This periodical appeared every week alternately under the names ʿIvri Anochi (‘I am a Hebrew’) and ha-ʿIvri (‘The Hebrew) in order to get around the barriers placed on obtaining a license for printing a weekly journal. The two interchanging names converted it seemingly into a pair of separate bi-weekly papers, for which a printing license was easier. Twenty-six yearly volumes appeared. Barukh Werber (1810-1876), the protégé of Galician intelligentsia, edited the first twelve and his only son, Yaʿaqov Werber (1859-1890) edited the final fourteen.
At the start of the first volume, the editor announced that the essence of his aim was to cultivate the use of the Hebrew language as the national language of the Jewish people, and that he intended to present to his readers anything that might interest a Jewish audience, from the history of their people and articles on wisdom and science, to news about current events from near and far. Since, during this period, the centre of activity of the Jewish Haskalah (‘Enlightenment’) movement shifted from Galicia to Russia, for much of its lifetime, this newspaper served as a platform for internal Galician affairs and, therefore, its principal value for future generations is as a faithful mirror of the goings-on of the lives of Jews in Galicia at that time.
Throughout its years of existence, ʿIvri Anochi/ha-ʿIvri was involved in numerous polemics with other periodicals, such as ha-Mevasser (‘The Herald’, 1860-1870), ha-Melits (‘The Advocate’, 1860-1904), ha-Levanon (‘The Levanon’, 1863-1886), and Maḥziqey ha-Dat (‘The Upholders of religion’, 1879-1913). Most of these disputes revolved around religious issues, on which the newspaper took aggressive positions against the religious orthodoxy and against Ḥasidism and its leaders, and stuck faithfully to the values of the Haskalah. On the opposing side, one could detect the influence of the moderate weekly journal ha-Maggid (‘The Preacher’, 1856-1903), which was close in its outlook to the values of traditional Judaism. With the passage of time, the provincial nature of ʿIvri Anochi/ha-ʿIvri continued to grow; it did not revise its founding Enlightenment attitudes in the face of the fast changes that were taking place in the lives of the Jews and their situation in the 1870s and, especially, in the 1880s.
After 1881, writers from Warsaw and its environs joined the circle of contributors to the newspaper, among them, Eliʿezer Yitsḥaq Shapira and David Frishman. During these years, with the appearance of the Ḥibbat-Tsiyyon movement, the newspaper dealt more frequently with the question of settlement in Erets-Yisraʾel, and usually adopted a particularly fierce critical view of it, in light of the perspective of its editor, through the publication of letters describing negative impressions of life in Palestine. Despite this, it provided space also for the opinions of those who supported Ḥibbat-Tsiyyon, however, these were balanced against, among other things, articles encouraging emigration to the United States. The principal approach of this newspaper was support for the strengthening of the hold of the Jews in the lands of their residence in the Diaspora, by positioning itself alongside the standpoint of the Haskalah movement that sought to connect them with the people among whom they resided.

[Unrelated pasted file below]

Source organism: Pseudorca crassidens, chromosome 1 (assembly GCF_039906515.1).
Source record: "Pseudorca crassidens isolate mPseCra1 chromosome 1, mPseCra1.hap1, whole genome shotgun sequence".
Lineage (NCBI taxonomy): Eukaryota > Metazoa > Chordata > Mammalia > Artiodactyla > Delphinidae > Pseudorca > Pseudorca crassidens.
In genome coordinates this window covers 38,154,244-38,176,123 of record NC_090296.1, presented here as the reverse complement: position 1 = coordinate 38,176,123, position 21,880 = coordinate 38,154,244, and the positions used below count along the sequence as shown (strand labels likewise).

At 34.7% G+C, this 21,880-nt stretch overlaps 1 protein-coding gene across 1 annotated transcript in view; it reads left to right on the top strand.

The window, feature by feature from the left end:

Among the regular features of the newspaper were the survey ‘Affairs of the state’, literary criticism, biographies of intellectuals, and reports on the lives of Jews in various countries. Among its leading contributors, the following should be noted: Salomon Buber (1827-1906), Micha Josef Berdyczewski (1865-1921), Mordekhai David Brandstätter (1844-1928), Avrom Ber Gotlober (1811-1899), Ayzik Meyer Dik (1814-1893), Saul Israel (ShaY Ish) Hurwitz (1860-1922), Abraham Moses Luncz (1854-1918), Yehoshuʿa Mezaḥ (1834-1917), Fabius Mieses (1824-1898), Dr Salomon Mandelkern (1846-1902), Naḥum Sokolow (1859-1936), Nathan-Neta Samueli, Yitzḥak Kaminer, and Joshua Heschel Schorr (YaHaSH, 1814-1895). Particularly noteworthy is the contribution of a woman, Miss Toivah Segel from Vilna, in a long, militant feminist essay (year 16, issues 69 to 101, 21.11.1879-19.12.1879), which charged the intellectuals (Heb. maskilim) with liability for the offense of the inferior status of the Jewish woman.